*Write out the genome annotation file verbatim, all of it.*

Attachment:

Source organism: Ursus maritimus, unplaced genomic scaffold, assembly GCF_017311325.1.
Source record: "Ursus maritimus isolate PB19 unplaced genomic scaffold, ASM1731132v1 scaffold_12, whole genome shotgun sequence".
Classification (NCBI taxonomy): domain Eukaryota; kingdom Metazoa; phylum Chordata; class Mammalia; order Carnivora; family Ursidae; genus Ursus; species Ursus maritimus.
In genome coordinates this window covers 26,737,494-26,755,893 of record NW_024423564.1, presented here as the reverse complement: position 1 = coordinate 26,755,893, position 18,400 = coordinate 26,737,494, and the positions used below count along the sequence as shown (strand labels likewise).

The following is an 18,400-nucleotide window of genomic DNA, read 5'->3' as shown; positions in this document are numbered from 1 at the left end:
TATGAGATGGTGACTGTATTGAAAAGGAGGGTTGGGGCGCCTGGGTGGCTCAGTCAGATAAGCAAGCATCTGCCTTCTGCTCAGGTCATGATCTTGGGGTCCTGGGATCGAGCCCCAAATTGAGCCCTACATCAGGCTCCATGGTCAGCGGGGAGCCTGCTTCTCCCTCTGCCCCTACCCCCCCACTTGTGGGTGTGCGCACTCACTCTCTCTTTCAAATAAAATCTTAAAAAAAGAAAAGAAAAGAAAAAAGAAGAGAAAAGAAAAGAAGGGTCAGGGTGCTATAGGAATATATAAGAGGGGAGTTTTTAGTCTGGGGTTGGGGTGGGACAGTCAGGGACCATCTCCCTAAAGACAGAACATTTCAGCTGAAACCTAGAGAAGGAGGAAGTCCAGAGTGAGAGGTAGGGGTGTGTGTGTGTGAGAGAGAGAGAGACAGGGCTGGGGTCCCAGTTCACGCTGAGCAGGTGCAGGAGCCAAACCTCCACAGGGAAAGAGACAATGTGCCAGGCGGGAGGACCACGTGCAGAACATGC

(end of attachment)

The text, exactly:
Source organism: Ursus maritimus, unplaced genomic scaffold, assembly GCF_017311325.1.
Source record: "Ursus maritimus isolate PB19 unplaced genomic scaffold, ASM1731132v1 scaffold_12, whole genome shotgun sequence".
Classification (NCBI taxonomy): domain Eukaryota; kingdom Metazoa; phylum Chordata; class Mammalia; order Carnivora; family Ursidae; genus Ursus; species Ursus maritimus.
In genome coordinates this window covers 26,737,494-26,755,893 of record NW_024423564.1, presented here as the reverse complement: position 1 = coordinate 26,755,893, position 18,400 = coordinate 26,737,494, and the positions used below count along the sequence as shown (strand labels likewise).

The following is an 18,400-nucleotide window of genomic DNA, read 5'->3' as shown; positions in this document are numbered from 1 at the left end:
TATGAGATGGTGACTGTATTGAAAAGGAGGGTTGGGGCGCCTGGGTGGCTCAGTCAGATAAGCAAGCATCTGCCTTCTGCTCAGGTCATGATCTTGGGGTCCTGGGATCGAGCCCCAAATTGAGCCCTACATCAGGCTCCATGGTCAGCGGGGAGCCTGCTTCTCCCTCTGCCCCTACCCCCCCACTTGTGGGTGTGCGCACTCACTCTCTCTTTCAAATAAAATCTTAAAAAAAGAAAAGAAAAGAAAAAAGAAGAGAAAAGAAAAGAAGGGTCAGGGTGCTATAGGAATATATAAGAGGGGAGTTTTTAGTCTGGGGTTGGGGTGGGACAGTCAGGGACCATCTCCCTAAAGACAGAACATTTCAGCTGAAACCTAGAGAAGGAGGAAGTCCAGAGTGAGAGGTAGGGGTGTGTGTGTGTGAGAGAGAGAGAGACAGGGCTGGGGTCCCAGTTCACGCTGAGCAGGTGCAGGAGCCAAACCTCCACAGGGAAAGAGACAATGTGCCAGGCGGGAGGACCACGTGCAGAACATGC